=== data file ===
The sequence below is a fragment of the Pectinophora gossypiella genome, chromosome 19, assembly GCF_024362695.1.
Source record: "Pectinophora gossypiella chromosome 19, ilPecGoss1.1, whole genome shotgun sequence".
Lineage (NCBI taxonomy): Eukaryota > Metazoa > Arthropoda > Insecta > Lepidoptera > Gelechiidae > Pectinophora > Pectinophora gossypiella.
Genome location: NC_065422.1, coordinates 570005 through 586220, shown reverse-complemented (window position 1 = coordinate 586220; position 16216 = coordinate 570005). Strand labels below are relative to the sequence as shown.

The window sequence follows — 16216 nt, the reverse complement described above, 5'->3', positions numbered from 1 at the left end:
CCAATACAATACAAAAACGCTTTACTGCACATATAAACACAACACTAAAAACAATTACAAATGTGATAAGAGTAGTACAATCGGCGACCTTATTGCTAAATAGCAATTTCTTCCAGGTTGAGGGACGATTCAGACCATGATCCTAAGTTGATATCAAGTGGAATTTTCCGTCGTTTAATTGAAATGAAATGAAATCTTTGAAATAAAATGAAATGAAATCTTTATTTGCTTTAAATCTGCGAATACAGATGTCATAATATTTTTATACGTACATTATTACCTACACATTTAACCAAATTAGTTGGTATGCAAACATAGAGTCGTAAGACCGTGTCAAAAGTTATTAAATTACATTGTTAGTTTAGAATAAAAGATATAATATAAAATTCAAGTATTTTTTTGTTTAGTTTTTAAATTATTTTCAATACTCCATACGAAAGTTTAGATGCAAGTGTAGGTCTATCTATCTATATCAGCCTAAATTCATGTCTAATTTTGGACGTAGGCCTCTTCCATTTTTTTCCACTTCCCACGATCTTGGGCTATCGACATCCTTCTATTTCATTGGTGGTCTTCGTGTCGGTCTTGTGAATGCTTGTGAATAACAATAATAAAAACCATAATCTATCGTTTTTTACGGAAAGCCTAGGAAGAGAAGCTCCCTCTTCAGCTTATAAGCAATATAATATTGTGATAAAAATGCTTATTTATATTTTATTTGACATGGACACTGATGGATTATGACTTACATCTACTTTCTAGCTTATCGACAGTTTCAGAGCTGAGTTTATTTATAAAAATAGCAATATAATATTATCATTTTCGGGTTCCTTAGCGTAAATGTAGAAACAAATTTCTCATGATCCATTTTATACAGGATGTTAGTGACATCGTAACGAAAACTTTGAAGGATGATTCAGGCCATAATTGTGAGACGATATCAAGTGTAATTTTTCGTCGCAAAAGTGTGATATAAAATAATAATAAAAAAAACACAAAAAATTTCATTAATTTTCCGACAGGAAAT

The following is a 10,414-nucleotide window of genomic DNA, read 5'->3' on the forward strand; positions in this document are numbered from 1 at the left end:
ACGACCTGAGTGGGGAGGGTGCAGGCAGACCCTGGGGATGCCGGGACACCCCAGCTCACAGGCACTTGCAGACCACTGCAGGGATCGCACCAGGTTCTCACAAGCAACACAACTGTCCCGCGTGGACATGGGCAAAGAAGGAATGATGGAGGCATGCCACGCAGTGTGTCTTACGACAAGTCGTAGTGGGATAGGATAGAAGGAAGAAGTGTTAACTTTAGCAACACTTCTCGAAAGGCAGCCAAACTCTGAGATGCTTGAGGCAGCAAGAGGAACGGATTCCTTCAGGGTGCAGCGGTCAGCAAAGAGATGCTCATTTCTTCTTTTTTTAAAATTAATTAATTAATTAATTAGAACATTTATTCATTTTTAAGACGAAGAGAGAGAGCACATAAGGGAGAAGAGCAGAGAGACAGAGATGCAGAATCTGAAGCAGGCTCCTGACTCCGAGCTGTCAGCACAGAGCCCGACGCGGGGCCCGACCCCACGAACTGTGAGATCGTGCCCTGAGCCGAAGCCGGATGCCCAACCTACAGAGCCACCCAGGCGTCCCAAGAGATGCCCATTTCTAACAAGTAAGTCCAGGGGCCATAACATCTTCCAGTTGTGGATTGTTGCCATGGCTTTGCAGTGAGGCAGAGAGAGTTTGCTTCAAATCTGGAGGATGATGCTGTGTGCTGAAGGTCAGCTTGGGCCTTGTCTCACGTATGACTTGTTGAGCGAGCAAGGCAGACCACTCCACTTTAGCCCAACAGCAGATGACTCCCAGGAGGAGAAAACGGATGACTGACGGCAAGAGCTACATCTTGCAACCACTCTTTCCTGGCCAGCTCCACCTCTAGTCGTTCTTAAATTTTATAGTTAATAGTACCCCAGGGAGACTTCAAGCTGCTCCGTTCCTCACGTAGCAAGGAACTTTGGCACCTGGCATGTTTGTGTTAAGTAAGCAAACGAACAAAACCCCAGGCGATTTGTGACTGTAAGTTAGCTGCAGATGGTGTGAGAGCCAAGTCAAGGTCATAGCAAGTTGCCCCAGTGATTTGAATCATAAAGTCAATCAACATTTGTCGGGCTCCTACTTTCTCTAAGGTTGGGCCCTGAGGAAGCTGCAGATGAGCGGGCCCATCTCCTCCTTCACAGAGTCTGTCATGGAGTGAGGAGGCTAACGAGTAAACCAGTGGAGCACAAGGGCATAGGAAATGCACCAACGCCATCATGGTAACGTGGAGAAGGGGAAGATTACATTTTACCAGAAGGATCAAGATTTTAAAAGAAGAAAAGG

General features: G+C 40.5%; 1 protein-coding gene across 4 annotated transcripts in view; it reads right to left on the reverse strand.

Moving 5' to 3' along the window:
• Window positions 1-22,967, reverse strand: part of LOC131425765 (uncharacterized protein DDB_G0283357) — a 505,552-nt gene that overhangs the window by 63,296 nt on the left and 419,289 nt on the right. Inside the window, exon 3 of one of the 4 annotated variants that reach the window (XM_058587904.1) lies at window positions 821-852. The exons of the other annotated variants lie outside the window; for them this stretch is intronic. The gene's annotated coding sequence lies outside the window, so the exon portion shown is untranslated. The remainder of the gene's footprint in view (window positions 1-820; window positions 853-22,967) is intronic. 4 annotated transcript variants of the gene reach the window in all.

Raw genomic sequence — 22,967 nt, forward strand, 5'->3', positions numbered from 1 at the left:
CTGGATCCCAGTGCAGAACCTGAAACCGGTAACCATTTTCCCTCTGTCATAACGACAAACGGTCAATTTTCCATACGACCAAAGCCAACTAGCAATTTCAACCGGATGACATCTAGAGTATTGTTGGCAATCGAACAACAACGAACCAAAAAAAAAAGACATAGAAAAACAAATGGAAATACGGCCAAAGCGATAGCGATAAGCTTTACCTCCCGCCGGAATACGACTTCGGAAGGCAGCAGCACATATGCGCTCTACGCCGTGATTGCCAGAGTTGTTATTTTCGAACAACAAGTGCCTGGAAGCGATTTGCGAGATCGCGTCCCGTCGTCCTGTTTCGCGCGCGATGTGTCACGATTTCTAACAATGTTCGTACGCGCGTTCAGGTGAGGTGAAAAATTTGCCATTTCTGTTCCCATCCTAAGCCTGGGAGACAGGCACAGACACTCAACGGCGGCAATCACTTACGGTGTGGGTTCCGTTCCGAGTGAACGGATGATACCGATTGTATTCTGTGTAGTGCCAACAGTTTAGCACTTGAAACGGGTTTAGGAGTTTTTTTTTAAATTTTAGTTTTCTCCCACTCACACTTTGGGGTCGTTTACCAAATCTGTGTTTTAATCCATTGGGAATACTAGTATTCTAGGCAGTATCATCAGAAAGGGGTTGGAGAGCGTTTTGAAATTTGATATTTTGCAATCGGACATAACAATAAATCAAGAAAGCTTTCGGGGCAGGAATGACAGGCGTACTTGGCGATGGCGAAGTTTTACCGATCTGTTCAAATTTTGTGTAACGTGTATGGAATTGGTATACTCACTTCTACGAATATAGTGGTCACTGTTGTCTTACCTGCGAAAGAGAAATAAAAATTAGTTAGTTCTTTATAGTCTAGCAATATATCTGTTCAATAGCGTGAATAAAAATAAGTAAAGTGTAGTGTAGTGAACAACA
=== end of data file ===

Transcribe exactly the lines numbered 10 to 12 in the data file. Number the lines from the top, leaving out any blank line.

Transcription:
Moving 5' to 3' along the window:
• Window positions 1-22,967, reverse strand: part of LOC131425765 (uncharacterized protein DDB_G0283357) — a 505,552-nt gene that overhangs the window by 63,296 nt on the left and 419,289 nt on the right. Inside the window, exon 3 of one of the 4 annotated variants that reach the window (XM_058587904.1) lies at window positions 821-852. The exons of the other annotated variants lie outside the window; for them this stretch is intronic. The gene's annotated coding sequence lies outside the window, so the exon portion shown is untranslated. The remainder of the gene's footprint in view (window positions 1-820; window positions 853-22,967) is intronic. 4 annotated transcript variants of the gene reach the window in all.

Raw genomic sequence — 22,967 nt, forward strand, 5'->3', positions numbered from 1 at the left: